As Ron Allen, Professor of Preaching and New Testament
Christian Theological Seminary Indianapolis, Indiana puts it in his workingpreacher.org commentary: "To repent is to turn away from the values and practices of the old age (e.g., idolatry, violence, injustice, exploitation, slavery, and scarcity)" and to turn towards the values and practices of the Realm of God "which seek to increase love, peace, justice, dignity, freedom, and abundance."

So, back to setting, if you wanted to choose a setting for repentance…for leaving old values behind, and turning toward new ones, which one would you choose?

That is where the wilderness comes in. Picture a barren flat plain where only locusts and bees make an appearance every-so-often. Imagine a place devoid of human civilization and innovation. Imagine a place that lacks all of your old ways of life, and only holds space…vast amounts of space for something new.

Spring flowers are nice in any setting, but they are particularly striking on a barren flat plain in the wilderness. They are like a dream that materialize into reality where, before, there seemed to be dust and no possibilities.

Only in the wilderness, barren of all distractions, do the best dreams spring up. Dreams and hopes that look a lot like a wolf living peacefully with a lamb.

Such an image in the real world seems absurd with all of the world’s complexities, but in the wilderness, where we can strip away realness for a few moments, it gives us hope and provides the space for new ideas on how to achieve the peace found within the image.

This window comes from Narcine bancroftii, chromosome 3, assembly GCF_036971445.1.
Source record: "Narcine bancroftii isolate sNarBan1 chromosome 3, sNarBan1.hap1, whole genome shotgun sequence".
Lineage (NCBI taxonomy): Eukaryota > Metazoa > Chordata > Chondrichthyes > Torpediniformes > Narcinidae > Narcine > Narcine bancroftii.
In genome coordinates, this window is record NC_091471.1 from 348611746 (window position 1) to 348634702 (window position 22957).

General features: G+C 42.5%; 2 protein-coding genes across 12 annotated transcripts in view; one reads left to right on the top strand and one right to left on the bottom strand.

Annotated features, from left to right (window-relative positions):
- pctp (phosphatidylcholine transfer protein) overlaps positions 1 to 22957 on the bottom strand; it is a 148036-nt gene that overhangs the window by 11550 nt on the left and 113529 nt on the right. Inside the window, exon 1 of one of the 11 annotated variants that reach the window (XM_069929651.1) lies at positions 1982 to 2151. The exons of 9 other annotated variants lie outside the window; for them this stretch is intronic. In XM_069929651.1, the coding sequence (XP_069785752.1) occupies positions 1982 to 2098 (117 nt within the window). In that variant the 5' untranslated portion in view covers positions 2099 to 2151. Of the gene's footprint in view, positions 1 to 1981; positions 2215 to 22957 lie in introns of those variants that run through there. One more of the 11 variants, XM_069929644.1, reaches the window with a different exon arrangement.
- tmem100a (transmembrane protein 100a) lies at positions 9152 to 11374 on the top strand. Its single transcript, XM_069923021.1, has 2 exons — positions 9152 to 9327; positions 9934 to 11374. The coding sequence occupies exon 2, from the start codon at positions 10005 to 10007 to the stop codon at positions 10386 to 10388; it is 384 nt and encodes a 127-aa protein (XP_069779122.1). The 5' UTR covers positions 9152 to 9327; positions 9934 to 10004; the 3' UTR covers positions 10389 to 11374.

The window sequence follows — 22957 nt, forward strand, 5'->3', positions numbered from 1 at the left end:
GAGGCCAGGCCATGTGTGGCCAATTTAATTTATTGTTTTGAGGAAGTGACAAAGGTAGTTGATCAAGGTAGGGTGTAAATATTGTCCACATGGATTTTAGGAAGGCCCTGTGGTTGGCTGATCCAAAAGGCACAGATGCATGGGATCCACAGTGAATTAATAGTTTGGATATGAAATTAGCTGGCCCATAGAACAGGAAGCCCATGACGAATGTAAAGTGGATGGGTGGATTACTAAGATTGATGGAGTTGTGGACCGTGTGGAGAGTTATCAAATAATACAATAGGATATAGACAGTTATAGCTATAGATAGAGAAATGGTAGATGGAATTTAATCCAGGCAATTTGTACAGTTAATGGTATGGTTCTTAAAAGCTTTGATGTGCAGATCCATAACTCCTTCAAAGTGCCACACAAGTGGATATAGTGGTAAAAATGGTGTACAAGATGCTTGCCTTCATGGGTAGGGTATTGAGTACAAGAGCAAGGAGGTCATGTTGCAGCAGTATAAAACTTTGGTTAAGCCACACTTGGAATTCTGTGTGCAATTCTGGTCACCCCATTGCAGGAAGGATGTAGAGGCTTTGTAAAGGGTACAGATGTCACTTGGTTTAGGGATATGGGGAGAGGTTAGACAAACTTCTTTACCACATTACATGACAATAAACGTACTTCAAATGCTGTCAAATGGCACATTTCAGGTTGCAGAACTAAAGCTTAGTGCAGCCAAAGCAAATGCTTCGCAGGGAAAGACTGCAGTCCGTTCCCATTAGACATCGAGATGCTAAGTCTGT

The same is true for the other images in Isaiah 11 where, “the leopard shall lie down with the kid, the calf and the lion and the fatling together, and a little child shall lead them. The cow and the bear shall graze, their young shall lie down together; and the lion shall eat straw like the ox. The nursing child shall play over the hole of the asp, and the weaned child shall put its hand on the adder's den. They will not hurt or destroy on all my holy mountain; for the earth will be full of the knowledge of the Lord.”

Only in the wilderness, stripped of the old ways of life, can we even start to dream such dreams and scheme new ways to make a world of love, peace, and justice a reality.

So, what are we waiting for? Give yourself the gift of taking a moment right now to walk toward the wilderness.